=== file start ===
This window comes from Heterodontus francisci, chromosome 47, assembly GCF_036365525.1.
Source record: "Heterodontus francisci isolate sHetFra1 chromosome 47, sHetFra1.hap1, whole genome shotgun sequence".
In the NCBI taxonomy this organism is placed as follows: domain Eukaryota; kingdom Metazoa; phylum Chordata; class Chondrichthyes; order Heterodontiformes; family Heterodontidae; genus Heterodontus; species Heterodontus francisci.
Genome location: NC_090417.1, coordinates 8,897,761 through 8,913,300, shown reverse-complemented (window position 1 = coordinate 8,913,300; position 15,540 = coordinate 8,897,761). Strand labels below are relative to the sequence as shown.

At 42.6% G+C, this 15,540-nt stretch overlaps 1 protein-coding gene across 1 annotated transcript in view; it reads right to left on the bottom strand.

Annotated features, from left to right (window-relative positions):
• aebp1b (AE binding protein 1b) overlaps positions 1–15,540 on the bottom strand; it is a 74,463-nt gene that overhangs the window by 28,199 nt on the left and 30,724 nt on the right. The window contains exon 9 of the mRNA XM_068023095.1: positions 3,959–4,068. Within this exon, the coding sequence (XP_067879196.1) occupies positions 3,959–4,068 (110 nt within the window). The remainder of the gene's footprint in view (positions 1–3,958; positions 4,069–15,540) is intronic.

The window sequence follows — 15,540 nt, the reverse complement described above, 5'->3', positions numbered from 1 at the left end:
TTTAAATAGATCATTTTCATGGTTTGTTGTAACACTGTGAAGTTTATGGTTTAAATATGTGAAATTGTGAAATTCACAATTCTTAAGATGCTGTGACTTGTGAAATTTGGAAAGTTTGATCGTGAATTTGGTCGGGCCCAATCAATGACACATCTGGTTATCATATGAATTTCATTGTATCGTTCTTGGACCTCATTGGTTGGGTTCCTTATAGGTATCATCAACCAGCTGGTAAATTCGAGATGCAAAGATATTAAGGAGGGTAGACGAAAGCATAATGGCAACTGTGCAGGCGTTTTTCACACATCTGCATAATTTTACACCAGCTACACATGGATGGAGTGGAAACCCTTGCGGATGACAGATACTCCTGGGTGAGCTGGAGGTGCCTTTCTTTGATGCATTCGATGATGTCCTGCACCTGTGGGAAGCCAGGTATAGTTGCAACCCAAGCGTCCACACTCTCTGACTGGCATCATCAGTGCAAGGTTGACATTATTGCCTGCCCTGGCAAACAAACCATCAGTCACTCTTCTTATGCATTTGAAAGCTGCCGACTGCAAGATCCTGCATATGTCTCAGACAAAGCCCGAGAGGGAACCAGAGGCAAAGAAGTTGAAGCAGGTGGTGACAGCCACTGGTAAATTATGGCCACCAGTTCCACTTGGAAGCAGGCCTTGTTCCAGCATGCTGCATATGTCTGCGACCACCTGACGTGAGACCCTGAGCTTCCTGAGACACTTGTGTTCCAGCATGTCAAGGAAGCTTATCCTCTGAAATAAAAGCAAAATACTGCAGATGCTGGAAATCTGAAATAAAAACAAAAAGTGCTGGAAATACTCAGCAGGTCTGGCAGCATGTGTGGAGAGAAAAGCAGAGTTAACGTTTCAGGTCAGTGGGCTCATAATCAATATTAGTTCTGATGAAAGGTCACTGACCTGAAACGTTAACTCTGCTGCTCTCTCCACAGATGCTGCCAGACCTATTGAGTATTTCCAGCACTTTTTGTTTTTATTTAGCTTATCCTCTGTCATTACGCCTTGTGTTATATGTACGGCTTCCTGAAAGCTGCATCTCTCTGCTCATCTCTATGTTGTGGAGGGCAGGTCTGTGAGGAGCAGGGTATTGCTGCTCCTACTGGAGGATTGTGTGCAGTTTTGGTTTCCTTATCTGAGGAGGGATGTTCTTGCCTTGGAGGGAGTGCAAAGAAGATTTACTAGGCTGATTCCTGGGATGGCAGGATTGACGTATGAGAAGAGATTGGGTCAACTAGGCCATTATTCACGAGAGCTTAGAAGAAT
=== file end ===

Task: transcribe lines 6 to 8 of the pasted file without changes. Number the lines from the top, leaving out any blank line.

Annotated features, from left to right (window-relative positions):
• aebp1b (AE binding protein 1b) overlaps positions 1–15,540 on the bottom strand; it is a 74,463-nt gene that overhangs the window by 28,199 nt on the left and 30,724 nt on the right. The window contains exon 9 of the mRNA XM_068023095.1: positions 3,959–4,068. Within this exon, the coding sequence (XP_067879196.1) occupies positions 3,959–4,068 (110 nt within the window). The remainder of the gene's footprint in view (positions 1–3,958; positions 4,069–15,540) is intronic.

The window sequence follows — 15,540 nt, the reverse complement described above, 5'->3', positions numbered from 1 at the left end: